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Ancient Dwellings Rock Art

Ancient Dwellings Rock Art

By on Mar 6, 2016 | 2 comments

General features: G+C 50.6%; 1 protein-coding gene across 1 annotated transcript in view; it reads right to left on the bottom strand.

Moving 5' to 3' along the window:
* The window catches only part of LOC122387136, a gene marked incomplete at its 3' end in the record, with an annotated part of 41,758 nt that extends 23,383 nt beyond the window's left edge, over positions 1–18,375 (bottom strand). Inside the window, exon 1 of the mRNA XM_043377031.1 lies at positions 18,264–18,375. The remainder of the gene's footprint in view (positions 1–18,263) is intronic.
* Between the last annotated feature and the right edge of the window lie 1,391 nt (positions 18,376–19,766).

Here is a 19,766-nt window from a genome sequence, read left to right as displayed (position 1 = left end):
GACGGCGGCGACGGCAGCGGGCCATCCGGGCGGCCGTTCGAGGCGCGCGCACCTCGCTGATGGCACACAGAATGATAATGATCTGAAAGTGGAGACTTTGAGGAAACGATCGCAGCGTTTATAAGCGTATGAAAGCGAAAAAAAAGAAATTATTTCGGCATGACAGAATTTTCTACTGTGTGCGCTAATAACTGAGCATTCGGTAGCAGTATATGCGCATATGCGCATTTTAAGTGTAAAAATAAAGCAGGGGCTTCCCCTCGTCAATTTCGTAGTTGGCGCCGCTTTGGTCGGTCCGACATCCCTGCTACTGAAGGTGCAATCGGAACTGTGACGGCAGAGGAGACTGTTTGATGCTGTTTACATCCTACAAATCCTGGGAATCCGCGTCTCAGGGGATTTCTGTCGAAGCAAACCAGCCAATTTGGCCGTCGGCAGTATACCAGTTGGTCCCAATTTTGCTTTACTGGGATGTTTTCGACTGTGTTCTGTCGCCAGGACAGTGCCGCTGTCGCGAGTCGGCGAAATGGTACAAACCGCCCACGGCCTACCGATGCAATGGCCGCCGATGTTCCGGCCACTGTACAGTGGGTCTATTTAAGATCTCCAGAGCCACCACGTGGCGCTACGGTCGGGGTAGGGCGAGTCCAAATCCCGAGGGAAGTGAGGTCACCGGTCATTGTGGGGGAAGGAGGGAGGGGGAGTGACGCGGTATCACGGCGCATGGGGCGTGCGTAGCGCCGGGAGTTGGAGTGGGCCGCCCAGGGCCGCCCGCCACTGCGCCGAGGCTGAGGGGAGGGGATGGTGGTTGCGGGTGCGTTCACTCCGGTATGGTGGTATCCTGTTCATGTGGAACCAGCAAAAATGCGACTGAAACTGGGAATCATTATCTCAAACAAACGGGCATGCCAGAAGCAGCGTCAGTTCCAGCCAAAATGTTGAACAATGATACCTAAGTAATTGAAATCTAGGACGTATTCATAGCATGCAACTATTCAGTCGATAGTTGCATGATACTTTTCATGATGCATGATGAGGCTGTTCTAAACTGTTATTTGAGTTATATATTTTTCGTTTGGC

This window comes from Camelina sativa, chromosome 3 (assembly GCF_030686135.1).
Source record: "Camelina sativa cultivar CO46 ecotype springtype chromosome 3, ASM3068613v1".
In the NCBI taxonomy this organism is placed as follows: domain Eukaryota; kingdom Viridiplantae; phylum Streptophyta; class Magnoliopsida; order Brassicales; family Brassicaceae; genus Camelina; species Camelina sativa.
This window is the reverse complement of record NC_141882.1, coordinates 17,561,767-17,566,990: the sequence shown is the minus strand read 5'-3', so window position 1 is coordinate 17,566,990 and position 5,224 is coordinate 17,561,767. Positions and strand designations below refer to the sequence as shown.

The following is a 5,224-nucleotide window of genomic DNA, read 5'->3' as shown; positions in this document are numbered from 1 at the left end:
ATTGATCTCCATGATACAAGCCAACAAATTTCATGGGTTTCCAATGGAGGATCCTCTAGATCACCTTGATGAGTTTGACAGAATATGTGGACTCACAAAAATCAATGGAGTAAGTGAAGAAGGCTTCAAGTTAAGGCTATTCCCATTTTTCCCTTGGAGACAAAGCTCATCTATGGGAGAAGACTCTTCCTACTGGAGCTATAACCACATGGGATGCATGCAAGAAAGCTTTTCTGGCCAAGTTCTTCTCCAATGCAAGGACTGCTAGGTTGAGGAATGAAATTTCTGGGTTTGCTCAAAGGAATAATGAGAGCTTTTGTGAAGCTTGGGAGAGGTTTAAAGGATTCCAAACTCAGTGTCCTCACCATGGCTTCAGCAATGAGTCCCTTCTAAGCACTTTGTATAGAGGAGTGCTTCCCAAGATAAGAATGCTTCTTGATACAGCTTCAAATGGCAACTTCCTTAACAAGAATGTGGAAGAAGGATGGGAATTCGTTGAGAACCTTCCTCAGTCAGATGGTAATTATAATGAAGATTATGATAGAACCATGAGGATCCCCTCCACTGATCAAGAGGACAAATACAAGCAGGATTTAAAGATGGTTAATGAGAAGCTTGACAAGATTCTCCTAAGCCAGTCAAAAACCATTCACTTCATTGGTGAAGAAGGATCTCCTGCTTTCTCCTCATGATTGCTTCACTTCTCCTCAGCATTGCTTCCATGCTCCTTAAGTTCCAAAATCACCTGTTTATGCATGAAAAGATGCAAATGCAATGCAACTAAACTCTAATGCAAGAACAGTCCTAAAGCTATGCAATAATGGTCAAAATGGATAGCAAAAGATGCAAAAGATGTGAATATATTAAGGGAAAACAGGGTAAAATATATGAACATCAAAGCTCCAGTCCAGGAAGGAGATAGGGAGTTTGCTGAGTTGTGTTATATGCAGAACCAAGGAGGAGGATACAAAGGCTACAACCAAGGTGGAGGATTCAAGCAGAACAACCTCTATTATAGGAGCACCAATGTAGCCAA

This art project offers kids the opportunity to create their own rock art petroglyphs using terra cotta clay scraps and white paint. And the best part is that the project takes less than 45-minutes. To start, read your favorite ancient rock art book. I picked up a copy of Ancient Dwellings of the Southwest in Arizona but there are many other books that illustrate the art of our earliest habitants. This is a project that is perfect for air dry clay. Sometimes with air dry clay, the small details in a work of art can be chipped off, but this flat shape is safe from the typical perils of it dry clay. Purchase terra cotta clay and you’ll make the project even easier to do (and more authentic). I gave each student a handout of petroglyph drawings. If you don’t have one, you can download one from a site similar to this one or make your own. We practiced etching with a wooden dowel on clay and then they drew their petroglyph on their clay square (about 3″ x 3″). It would be far easier to just paint the image on the square but it didn’t really occur to me at the time, so etching is what we did. After the students etched their design, they use white underglaze to paint on top. If you are using air dry clay, using acrylic paint or even liquid tempera paint would work very well. I fired the clay rock tile since they were dry. No glaze is needed. Here’s what my group of second graders created: If you are looking for a more detailed lesson on cave paintings, take a look at...